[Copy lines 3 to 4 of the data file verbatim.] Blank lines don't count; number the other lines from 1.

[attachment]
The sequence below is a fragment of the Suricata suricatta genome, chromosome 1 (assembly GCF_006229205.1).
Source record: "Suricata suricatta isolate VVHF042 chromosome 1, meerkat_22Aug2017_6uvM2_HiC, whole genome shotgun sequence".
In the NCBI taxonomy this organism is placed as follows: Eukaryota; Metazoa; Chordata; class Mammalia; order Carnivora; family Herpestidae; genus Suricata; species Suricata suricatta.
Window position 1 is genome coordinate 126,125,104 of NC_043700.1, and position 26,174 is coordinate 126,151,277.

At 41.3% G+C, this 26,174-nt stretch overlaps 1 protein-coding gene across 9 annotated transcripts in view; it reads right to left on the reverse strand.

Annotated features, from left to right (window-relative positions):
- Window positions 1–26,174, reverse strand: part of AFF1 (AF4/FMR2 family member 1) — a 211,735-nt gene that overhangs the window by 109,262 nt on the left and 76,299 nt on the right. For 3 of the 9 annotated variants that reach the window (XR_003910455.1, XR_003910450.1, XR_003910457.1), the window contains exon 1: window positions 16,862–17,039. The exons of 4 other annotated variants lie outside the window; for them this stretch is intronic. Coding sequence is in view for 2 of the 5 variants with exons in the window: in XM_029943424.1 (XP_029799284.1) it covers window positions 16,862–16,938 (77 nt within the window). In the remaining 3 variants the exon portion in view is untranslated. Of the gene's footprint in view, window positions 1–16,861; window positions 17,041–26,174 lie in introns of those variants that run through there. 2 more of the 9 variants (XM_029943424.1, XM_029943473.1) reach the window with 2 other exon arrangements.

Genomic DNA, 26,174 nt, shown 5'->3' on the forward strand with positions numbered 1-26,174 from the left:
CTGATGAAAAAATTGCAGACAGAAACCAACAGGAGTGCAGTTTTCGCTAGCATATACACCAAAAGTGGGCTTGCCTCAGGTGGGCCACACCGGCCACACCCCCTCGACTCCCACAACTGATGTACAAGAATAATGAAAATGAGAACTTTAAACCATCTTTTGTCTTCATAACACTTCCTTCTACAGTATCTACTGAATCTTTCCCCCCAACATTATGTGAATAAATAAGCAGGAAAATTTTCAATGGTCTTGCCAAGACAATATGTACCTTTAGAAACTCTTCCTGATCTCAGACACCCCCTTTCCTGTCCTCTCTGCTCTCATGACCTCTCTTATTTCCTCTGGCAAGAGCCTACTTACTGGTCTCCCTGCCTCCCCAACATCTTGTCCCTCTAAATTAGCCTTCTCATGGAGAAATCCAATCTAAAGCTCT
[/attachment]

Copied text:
In the NCBI taxonomy this organism is placed as follows: Eukaryota; Metazoa; Chordata; class Mammalia; order Carnivora; family Herpestidae; genus Suricata; species Suricata suricatta.
Window position 1 is genome coordinate 126,125,104 of NC_043700.1, and position 26,174 is coordinate 126,151,277.